The backup roles on the infield have a few options, but every player up for one also has some real questions that come along with their game –  at least in this role. Dilson Herrera sticks out like a sore thumb among this group in terms of his overall abilities, but as a utility man, he may be more limited than the rest of the non-catchers here. It will be interesting to see how this all begins to play out as spring training goes along.

12 thoughts on “Spring battles: The Infield

  1. This whole situation would be far easier to navigate had Price not declared Cozart the starter at SS. A three man middle infield rotation with Herrera would’ve simplified the decision about who to keep. In a season of sorting, the still maturing Alcantara gets the nod over Iribarren.

    • Agreed. The kid was only 22 in 2014 when he got his 300 MLB PA. After hitting pretty well in AAA last year, I think he deserves a really good look.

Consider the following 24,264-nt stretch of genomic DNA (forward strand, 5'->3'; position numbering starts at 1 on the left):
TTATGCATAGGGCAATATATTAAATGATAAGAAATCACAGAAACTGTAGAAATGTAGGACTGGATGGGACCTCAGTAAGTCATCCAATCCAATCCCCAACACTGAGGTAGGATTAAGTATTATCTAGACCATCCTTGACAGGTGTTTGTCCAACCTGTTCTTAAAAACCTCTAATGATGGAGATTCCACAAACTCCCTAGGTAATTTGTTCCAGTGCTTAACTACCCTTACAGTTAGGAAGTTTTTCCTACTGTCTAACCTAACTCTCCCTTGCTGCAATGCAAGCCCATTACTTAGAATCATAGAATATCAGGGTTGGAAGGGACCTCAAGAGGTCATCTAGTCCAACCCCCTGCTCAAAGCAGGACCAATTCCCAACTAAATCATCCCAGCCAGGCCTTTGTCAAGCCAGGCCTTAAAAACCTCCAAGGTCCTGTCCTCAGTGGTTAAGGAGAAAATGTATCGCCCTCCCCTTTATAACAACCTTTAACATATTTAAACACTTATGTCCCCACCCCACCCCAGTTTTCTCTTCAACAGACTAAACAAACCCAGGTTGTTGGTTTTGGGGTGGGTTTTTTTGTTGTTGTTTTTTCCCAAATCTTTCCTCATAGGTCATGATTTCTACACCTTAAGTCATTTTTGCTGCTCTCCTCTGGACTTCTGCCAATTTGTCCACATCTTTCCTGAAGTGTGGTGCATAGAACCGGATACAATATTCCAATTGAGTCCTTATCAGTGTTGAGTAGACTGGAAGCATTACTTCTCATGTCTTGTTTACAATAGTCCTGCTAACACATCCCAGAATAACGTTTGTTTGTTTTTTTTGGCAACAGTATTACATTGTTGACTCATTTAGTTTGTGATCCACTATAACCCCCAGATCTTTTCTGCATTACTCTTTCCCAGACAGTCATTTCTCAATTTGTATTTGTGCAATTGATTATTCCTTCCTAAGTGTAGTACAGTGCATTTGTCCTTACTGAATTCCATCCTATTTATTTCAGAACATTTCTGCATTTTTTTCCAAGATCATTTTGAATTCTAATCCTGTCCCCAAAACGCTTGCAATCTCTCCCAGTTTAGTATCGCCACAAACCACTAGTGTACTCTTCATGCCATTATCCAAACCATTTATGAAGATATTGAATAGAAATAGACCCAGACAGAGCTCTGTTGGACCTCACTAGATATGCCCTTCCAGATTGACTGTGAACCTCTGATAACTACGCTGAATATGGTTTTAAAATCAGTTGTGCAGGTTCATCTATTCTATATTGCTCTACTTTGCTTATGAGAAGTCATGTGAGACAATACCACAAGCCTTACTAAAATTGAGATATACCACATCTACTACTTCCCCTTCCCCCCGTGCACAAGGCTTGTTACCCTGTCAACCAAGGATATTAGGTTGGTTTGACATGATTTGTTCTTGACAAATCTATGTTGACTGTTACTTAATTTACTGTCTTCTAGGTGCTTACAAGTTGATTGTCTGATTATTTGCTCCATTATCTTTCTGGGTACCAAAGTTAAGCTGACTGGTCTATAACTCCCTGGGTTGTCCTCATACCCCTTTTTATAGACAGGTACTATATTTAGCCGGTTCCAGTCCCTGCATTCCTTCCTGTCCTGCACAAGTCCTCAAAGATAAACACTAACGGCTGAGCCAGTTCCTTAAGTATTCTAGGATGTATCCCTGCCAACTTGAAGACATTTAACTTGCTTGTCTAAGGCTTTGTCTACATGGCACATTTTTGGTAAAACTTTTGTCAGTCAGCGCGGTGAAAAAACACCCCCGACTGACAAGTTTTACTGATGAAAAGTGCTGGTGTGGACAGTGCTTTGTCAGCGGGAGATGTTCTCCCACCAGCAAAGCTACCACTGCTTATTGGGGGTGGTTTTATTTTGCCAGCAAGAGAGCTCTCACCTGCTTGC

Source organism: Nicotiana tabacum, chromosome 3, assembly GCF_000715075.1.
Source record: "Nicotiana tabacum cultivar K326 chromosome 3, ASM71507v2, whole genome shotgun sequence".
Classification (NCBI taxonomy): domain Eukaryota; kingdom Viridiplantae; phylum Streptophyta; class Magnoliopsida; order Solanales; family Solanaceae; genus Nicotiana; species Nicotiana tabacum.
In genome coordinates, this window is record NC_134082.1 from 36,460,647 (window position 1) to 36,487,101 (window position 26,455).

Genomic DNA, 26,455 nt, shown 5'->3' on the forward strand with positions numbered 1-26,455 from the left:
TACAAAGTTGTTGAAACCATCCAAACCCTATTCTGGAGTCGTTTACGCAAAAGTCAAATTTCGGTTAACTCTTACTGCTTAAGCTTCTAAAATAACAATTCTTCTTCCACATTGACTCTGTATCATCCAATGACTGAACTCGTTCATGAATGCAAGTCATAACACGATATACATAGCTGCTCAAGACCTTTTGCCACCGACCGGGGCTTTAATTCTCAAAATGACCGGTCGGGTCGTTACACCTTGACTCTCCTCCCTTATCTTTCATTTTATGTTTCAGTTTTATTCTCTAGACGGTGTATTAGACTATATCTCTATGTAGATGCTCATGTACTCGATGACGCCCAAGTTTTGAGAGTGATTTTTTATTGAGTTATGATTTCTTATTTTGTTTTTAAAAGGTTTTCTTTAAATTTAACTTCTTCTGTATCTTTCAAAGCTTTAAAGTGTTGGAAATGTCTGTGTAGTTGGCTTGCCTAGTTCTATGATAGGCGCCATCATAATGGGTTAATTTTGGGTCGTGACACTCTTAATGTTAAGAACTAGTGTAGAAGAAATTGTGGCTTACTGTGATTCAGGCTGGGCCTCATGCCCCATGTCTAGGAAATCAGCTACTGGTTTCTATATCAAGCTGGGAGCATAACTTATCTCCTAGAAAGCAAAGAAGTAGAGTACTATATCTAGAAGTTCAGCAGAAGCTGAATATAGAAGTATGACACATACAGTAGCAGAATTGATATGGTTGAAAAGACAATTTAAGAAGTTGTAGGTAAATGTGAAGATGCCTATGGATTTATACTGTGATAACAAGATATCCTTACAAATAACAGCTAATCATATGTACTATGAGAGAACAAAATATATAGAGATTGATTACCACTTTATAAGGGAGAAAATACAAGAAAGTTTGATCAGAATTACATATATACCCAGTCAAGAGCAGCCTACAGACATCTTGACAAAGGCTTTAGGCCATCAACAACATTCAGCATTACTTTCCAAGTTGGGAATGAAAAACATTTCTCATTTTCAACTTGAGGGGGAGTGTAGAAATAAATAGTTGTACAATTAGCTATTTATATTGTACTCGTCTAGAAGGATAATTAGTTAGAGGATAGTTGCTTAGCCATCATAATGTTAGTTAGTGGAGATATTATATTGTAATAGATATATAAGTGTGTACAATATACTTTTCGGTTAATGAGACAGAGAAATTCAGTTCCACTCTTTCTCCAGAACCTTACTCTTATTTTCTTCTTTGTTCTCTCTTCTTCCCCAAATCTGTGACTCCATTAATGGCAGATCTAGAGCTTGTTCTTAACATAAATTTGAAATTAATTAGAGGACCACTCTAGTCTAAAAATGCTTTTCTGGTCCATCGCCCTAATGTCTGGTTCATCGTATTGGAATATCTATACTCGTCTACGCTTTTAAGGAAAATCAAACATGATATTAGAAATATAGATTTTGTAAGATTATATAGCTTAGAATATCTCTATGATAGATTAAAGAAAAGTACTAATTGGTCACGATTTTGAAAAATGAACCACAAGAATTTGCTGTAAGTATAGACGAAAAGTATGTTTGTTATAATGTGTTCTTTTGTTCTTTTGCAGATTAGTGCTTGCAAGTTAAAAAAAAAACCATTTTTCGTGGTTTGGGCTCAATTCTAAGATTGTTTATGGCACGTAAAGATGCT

• Just picking a couple of nits, but Herrera is 22 now, very soon to turn 23. He was 20 when he first came up with the Mets. Even more impressive in what he has done so far.
        Agree wholeheartedly about the long look, too. A strong, young nucleus is coming together in Peraza, Herrera, Winker, Senzel and Finnegan. About 3 years younger than Schebler, Suarez, Barnhart, DeSclafani and company.

        • Oh yeah, that’s why I want to see Hererra play. There is a chance that he ends up being a really good hitter, especially considering he plays 2B. My point was that I think the Reds may have stolen Alcantara because I don’t think he’s been given a real chance to show what he can do in the Majors. I think he can be at least a good utility player.

  2. I didn’t think the Reds did any favors for Peraza by keeping him on the bench and using him as a utility guy, yet they might do the same thing to Herrera? If the guy has an option left, and if he isn’t going to be an everyday player in the bigs, let him play every day in AAA. Among the rest of them, I really like Iribarren’s versatility, but if Alcantara shows anything in the spring, I suspect the job is his. ……

    And of course, I wonder how this will all look if Senzel is ready by next spring. Then the question is whether Suarez moves to second base. So it might be nice to see what Herrera could do this year. That knowledge strikes me as more valuable than playing Cozart everyday just to try to pump up his trade value. Have a good spring, Zack!!!!!!!!!!